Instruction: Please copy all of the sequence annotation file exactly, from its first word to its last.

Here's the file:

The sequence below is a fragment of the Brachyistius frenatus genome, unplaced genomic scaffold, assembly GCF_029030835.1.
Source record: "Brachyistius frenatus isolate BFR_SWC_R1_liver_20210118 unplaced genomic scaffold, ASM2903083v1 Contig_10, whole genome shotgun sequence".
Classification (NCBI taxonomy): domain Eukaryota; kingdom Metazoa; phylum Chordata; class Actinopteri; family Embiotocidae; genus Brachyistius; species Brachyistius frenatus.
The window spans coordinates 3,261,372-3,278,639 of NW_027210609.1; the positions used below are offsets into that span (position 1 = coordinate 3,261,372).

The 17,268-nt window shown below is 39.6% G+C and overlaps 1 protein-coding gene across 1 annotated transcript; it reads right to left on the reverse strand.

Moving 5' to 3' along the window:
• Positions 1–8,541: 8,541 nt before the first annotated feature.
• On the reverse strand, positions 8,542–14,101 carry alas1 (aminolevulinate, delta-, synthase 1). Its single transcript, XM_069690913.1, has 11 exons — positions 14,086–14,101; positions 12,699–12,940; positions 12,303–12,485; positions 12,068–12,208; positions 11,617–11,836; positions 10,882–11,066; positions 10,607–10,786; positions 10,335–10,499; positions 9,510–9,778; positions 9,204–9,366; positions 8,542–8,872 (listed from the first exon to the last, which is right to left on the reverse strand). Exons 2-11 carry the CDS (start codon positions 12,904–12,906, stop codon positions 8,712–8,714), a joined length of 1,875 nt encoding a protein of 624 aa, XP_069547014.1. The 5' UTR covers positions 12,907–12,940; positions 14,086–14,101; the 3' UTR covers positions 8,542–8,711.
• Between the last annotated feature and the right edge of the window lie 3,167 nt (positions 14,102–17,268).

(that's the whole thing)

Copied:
The sequence below is a fragment of the Brachyistius frenatus genome, unplaced genomic scaffold, assembly GCF_029030835.1.
Source record: "Brachyistius frenatus isolate BFR_SWC_R1_liver_20210118 unplaced genomic scaffold, ASM2903083v1 Contig_10, whole genome shotgun sequence".
Classification (NCBI taxonomy): domain Eukaryota; kingdom Metazoa; phylum Chordata; class Actinopteri; family Embiotocidae; genus Brachyistius; species Brachyistius frenatus.
The window spans coordinates 3,261,372-3,278,639 of NW_027210609.1; the positions used below are offsets into that span (position 1 = coordinate 3,261,372).

The 17,268-nt window shown below is 39.6% G+C and overlaps 1 protein-coding gene across 1 annotated transcript; it reads right to left on the reverse strand.

Moving 5' to 3' along the window:
• Positions 1–8,541: 8,541 nt before the first annotated feature.
• On the reverse strand, positions 8,542–14,101 carry alas1 (aminolevulinate, delta-, synthase 1). Its single transcript, XM_069690913.1, has 11 exons — positions 14,086–14,101; positions 12,699–12,940; positions 12,303–12,485; positions 12,068–12,208; positions 11,617–11,836; positions 10,882–11,066; positions 10,607–10,786; positions 10,335–10,499; positions 9,510–9,778; positions 9,204–9,366; positions 8,542–8,872 (listed from the first exon to the last, which is right to left on the reverse strand). Exons 2-11 carry the CDS (start codon positions 12,904–12,906, stop codon positions 8,712–8,714), a joined length of 1,875 nt encoding a protein of 624 aa, XP_069547014.1. The 5' UTR covers positions 12,907–12,940; positions 14,086–14,101; the 3' UTR covers positions 8,542–8,711.
• Between the last annotated feature and the right edge of the window lie 3,167 nt (positions 14,102–17,268).